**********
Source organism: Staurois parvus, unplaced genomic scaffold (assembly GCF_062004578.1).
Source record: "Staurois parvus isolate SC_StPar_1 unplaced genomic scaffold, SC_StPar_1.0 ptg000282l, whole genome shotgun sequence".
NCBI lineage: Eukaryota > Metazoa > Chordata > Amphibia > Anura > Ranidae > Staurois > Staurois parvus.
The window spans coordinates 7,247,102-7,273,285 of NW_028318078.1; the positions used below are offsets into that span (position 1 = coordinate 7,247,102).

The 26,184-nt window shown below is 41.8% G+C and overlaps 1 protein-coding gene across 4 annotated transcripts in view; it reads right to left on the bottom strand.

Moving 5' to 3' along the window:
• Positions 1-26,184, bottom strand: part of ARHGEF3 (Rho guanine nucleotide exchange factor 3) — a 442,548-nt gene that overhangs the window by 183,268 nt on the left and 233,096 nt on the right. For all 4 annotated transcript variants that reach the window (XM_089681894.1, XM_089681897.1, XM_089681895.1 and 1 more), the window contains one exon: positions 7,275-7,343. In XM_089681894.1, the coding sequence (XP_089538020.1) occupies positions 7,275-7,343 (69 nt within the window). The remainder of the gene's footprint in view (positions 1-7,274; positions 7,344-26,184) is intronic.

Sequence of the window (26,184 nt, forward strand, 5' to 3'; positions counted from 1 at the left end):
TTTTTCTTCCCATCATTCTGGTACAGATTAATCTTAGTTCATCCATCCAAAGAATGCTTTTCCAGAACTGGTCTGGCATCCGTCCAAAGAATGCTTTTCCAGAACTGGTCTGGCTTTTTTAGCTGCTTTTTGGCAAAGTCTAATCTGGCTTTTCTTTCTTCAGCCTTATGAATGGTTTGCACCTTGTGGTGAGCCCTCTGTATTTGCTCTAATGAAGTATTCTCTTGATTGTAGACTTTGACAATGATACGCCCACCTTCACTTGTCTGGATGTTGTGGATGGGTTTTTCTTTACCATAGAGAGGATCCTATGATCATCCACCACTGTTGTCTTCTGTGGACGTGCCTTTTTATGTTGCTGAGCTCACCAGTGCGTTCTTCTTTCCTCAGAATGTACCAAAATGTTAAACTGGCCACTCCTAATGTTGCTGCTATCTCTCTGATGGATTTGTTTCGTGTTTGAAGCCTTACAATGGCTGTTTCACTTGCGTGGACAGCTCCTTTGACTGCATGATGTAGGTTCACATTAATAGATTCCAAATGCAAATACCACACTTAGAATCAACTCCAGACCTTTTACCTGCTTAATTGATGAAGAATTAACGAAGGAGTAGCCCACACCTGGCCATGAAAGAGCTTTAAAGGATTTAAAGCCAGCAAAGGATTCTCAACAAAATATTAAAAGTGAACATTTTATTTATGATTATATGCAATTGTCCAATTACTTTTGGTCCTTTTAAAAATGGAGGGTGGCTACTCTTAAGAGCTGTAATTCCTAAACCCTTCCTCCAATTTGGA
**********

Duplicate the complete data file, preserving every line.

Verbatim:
Source organism: Staurois parvus, unplaced genomic scaffold (assembly GCF_062004578.1).
Source record: "Staurois parvus isolate SC_StPar_1 unplaced genomic scaffold, SC_StPar_1.0 ptg000282l, whole genome shotgun sequence".
NCBI lineage: Eukaryota > Metazoa > Chordata > Amphibia > Anura > Ranidae > Staurois > Staurois parvus.
The window spans coordinates 7,247,102-7,273,285 of NW_028318078.1; the positions used below are offsets into that span (position 1 = coordinate 7,247,102).

The 26,184-nt window shown below is 41.8% G+C and overlaps 1 protein-coding gene across 4 annotated transcripts in view; it reads right to left on the bottom strand.

Moving 5' to 3' along the window:
• Positions 1-26,184, bottom strand: part of ARHGEF3 (Rho guanine nucleotide exchange factor 3) — a 442,548-nt gene that overhangs the window by 183,268 nt on the left and 233,096 nt on the right. For all 4 annotated transcript variants that reach the window (XM_089681894.1, XM_089681897.1, XM_089681895.1 and 1 more), the window contains one exon: positions 7,275-7,343. In XM_089681894.1, the coding sequence (XP_089538020.1) occupies positions 7,275-7,343 (69 nt within the window). The remainder of the gene's footprint in view (positions 1-7,274; positions 7,344-26,184) is intronic.

Sequence of the window (26,184 nt, forward strand, 5' to 3'; positions counted from 1 at the left end):
TTTTTCTTCCCATCATTCTGGTACAGATTAATCTTAGTTCATCCATCCAAAGAATGCTTTTCCAGAACTGGTCTGGCATCCGTCCAAAGAATGCTTTTCCAGAACTGGTCTGGCTTTTTTAGCTGCTTTTTGGCAAAGTCTAATCTGGCTTTTCTTTCTTCAGCCTTATGAATGGTTTGCACCTTGTGGTGAGCCCTCTGTATTTGCTCTAATGAAGTATTCTCTTGATTGTAGACTTTGACAATGATACGCCCACCTTCACTTGTCTGGATGTTGTGGATGGGTTTTTCTTTACCATAGAGAGGATCCTATGATCATCCACCACTGTTGTCTTCTGTGGACGTGCCTTTTTATGTTGCTGAGCTCACCAGTGCGTTCTTCTTTCCTCAGAATGTACCAAAATGTTAAACTGGCCACTCCTAATGTTGCTGCTATCTCTCTGATGGATTTGTTTCGTGTTTGAAGCCTTACAATGGCTGTTTCACTTGCGTGGACAGCTCCTTTGACTGCATGATGTAGGTTCACATTAATAGATTCCAAATGCAAATACCACACTTAGAATCAACTCCAGACCTTTTACCTGCTTAATTGATGAAGAATTAACGAAGGAGTAGCCCACACCTGGCCATGAAAGAGCTTTAAAGGATTTAAAGCCAGCAAAGGATTCTCAACAAAATATTAAAAGTGAACATTTTATTTATGATTATATGCAATTGTCCAATTACTTTTGGTCCTTTTAAAAATGGAGGGTGGCTACTCTTAAGAGCTGTAATTCCTAAACCCTTCCTCCAATTTGGA